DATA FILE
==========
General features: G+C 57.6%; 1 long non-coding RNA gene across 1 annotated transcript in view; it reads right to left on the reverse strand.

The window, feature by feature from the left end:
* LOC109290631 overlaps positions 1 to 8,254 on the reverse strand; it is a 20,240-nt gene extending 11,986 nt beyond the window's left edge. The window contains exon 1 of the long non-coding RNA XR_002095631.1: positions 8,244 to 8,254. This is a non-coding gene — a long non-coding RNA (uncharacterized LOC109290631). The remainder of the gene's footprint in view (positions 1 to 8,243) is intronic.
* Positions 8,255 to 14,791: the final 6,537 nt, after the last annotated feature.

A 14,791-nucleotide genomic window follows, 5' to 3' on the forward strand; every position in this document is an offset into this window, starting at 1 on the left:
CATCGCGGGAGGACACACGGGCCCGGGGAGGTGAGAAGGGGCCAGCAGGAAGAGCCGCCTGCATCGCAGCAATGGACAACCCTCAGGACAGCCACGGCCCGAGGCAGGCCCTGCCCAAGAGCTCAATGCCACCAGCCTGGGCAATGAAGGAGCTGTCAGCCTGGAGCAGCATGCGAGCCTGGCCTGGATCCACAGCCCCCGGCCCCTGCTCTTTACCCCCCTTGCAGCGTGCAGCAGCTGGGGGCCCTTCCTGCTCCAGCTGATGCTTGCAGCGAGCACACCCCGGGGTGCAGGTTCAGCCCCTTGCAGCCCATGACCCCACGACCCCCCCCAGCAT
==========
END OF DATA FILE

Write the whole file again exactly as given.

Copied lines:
General features: G+C 57.6%; 1 long non-coding RNA gene across 1 annotated transcript in view; it reads right to left on the reverse strand.

The window, feature by feature from the left end:
* LOC109290631 overlaps positions 1 to 8,254 on the reverse strand; it is a 20,240-nt gene extending 11,986 nt beyond the window's left edge. The window contains exon 1 of the long non-coding RNA XR_002095631.1: positions 8,244 to 8,254. This is a non-coding gene — a long non-coding RNA (uncharacterized LOC109290631). The remainder of the gene's footprint in view (positions 1 to 8,243) is intronic.
* Positions 8,255 to 14,791: the final 6,537 nt, after the last annotated feature.

A 14,791-nucleotide genomic window follows, 5' to 3' on the forward strand; every position in this document is an offset into this window, starting at 1 on the left:
CATCGCGGGAGGACACACGGGCCCGGGGAGGTGAGAAGGGGCCAGCAGGAAGAGCCGCCTGCATCGCAGCAATGGACAACCCTCAGGACAGCCACGGCCCGAGGCAGGCCCTGCCCAAGAGCTCAATGCCACCAGCCTGGGCAATGAAGGAGCTGTCAGCCTGGAGCAGCATGCGAGCCTGGCCTGGATCCACAGCCCCCGGCCCCTGCTCTTTACCCCCCTTGCAGCGTGCAGCAGCTGGGGGCCCTTCCTGCTCCAGCTGATGCTTGCAGCGAGCACACCCCGGGGTGCAGGTTCAGCCCCTTGCAGCCCATGACCCCACGACCCCCCCCAGCAT